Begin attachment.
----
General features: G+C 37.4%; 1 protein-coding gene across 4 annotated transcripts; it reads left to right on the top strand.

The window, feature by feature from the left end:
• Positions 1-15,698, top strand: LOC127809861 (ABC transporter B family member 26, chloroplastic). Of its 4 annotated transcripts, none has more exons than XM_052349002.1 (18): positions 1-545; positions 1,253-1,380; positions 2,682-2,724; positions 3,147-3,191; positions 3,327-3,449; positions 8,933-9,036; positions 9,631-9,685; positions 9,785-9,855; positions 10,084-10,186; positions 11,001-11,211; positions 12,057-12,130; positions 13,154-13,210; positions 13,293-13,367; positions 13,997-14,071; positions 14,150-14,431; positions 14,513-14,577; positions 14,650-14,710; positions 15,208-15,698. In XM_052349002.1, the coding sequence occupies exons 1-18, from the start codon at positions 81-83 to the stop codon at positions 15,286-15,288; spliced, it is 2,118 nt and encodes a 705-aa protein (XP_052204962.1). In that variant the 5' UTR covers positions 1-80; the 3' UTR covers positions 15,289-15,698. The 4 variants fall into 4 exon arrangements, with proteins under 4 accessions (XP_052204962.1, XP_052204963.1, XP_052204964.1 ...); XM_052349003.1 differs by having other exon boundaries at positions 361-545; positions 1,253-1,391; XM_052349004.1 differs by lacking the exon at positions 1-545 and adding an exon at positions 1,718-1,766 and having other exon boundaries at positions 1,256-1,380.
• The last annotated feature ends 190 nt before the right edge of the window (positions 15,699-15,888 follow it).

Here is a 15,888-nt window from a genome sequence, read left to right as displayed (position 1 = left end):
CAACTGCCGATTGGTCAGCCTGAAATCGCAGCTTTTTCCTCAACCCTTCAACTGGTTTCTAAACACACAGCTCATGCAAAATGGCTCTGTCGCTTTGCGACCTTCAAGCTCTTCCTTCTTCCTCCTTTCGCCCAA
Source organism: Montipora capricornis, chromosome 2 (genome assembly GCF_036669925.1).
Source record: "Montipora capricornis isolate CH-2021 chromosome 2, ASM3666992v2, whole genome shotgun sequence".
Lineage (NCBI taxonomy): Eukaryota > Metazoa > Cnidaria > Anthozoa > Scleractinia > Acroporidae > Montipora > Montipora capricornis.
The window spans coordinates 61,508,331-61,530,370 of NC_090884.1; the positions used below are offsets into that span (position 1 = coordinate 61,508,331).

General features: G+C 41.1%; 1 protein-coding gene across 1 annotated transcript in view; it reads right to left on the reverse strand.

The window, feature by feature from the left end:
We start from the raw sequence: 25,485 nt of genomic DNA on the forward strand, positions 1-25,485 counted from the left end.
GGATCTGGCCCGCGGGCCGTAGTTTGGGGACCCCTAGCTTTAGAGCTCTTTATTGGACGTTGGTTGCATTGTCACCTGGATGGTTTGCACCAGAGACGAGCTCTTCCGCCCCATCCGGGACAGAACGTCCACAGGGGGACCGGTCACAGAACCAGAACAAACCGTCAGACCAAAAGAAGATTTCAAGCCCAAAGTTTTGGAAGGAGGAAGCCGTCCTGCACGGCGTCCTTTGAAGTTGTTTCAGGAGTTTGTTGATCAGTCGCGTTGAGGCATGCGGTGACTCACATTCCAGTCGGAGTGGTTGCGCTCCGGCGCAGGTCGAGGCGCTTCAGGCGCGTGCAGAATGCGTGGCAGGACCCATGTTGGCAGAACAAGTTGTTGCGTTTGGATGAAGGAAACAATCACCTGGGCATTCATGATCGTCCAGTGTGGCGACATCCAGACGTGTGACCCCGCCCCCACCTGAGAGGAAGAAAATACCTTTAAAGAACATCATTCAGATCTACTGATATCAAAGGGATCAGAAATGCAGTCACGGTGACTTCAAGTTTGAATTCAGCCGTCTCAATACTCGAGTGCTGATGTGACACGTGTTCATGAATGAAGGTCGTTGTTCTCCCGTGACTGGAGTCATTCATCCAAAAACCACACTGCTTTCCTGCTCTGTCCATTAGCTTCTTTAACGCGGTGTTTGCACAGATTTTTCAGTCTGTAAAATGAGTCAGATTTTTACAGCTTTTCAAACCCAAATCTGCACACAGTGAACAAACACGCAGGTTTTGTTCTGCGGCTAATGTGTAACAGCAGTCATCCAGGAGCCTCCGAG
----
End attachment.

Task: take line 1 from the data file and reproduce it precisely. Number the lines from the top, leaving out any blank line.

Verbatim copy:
General features: G+C 37.4%; 1 protein-coding gene across 4 annotated transcripts; it reads left to right on the top strand.